While momentum behind Turkey's bid to join the European Union (EU) is growing, there is still considerable scope for a disappointing outcome in December this year, says Fitch Ratings in a recent report.
The focus on Turkey's EU accession bid has intensified in recent weeks. Ahead of the May 1 EU enlargement, Ankara is pressing hard to reach a resolution of the Cyprus dispute, which is currently seen as a major obstacle to Turkey's own accession aspirations. A wide-ranging series of political reforms were passed during 2003, designed to address the so-called Copenhagen criteria, which must be met in order to secure an invitation for accession talks. More generally, international support for Turkey's EU bid appears to have strengthened over the past year.
Successful accession is likely to have a disciplining impact on government policy, and the benefits stemming from greater certainty and consensus over economic policy could potentially be very large. Foreign direct investment (FDI) would be likely to increase, perhaps substantially if the record of current accession candidates is anything to go by. Closer political integration with the EU would also carry material financial benefits, and Turkey could qualify for substantial pre-accession funding, and eventually for large EU structural and cohesion funds.
Market sentiment in Turkey could also be expected to strengthen, as investors gain greater faith in macroeconomic stabilization and reform. This would help bring down interest rates, and reduce their volatility. A sustained period of low interest rates would allow the authorities to reduce the volatility of the government debt burden and to refinance the large amounts of floating and FX-indexed paper with more stable fixed, TRL-denominated debt.
EU members will decide in December this year whether Turkey fully meets the Copenhagen criteria. Depending on this verdict, the EU will either set a date for accession negotiations to begin or press Ankara to undertake further steps towards meeting the political criteria needed to start talks. Current momentum on Cyprus, together with continued pledges of support from some key EU member states and a clear commitment to the accession process from Ankara, suggests that the chances are increasing that when EU heads of state meet in December of this year Turkey will be given a date to start accession talks, probably in 2005.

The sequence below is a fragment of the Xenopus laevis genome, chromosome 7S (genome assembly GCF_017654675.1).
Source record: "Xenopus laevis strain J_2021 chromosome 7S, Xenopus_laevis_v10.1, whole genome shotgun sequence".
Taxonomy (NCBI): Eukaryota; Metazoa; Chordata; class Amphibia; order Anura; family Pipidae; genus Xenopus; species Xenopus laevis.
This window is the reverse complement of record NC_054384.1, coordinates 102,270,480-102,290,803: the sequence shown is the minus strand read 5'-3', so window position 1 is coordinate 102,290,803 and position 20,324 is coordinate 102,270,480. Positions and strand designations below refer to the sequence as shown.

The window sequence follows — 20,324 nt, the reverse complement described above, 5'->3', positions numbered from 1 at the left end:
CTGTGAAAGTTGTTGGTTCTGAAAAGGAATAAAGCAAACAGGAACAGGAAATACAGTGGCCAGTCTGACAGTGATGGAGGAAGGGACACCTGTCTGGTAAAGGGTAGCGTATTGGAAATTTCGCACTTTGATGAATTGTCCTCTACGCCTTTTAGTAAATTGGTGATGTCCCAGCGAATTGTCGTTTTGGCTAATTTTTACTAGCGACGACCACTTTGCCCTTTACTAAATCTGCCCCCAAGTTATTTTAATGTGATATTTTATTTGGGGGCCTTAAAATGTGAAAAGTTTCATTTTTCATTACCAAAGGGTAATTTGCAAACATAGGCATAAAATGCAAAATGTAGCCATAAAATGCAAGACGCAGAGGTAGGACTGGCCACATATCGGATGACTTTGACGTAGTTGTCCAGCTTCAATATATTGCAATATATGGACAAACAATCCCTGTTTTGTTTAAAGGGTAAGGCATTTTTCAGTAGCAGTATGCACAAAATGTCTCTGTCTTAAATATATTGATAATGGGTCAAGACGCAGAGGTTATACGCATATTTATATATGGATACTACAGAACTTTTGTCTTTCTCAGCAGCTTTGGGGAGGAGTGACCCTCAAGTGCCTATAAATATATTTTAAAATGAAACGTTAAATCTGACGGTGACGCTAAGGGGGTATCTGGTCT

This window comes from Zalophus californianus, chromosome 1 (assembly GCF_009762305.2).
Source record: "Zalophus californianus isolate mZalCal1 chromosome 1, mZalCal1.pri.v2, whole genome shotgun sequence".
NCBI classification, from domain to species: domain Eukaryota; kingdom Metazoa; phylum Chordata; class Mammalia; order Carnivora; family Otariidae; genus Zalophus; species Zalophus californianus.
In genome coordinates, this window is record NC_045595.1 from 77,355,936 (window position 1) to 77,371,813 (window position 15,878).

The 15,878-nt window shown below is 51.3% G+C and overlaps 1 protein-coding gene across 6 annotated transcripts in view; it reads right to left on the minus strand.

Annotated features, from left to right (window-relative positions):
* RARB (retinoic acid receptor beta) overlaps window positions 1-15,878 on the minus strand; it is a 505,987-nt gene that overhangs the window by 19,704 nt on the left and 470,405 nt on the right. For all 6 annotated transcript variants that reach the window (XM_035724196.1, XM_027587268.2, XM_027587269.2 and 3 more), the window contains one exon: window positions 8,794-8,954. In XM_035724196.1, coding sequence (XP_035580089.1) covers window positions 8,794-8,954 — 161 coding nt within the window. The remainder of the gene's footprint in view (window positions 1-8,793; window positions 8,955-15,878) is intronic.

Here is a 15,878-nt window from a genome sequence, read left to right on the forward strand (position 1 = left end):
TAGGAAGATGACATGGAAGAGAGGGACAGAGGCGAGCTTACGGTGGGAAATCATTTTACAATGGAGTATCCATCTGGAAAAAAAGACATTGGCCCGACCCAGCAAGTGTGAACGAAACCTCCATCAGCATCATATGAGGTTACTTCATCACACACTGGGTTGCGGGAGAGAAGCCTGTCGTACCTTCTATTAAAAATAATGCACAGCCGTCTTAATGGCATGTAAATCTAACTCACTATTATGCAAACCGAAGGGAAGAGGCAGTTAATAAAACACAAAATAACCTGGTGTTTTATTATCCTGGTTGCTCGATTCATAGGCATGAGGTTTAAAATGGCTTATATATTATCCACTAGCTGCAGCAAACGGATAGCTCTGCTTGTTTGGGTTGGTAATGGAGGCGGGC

Notwithstanding recent developments, the extension of a clear invitation to start accession talks is not yet Fitch's base case scenario, and there is a strong possibility that Ankara will be pressed to undertake further political reforms before a fresh judgment is taken, one year further on at end-2005. A further year of delay would be disappointing, but not a deal-breaker in Fitch's view, as it is highly unlikely that the EU will totally shut the door on Turkey's accession bid.
EU accession is at the top of the Turkish government's political agenda, and in view of the potential benefits to the country, not to mention the boost to the standing of the ruling party, it is unlikely to give up so easily. One more year would allow the authorities to demonstrate clearer progress towards the political criteria and would give the EU much less scope to reject a future bid. — (menareport.com)
© 2004 Mena Report (www.menareport.com )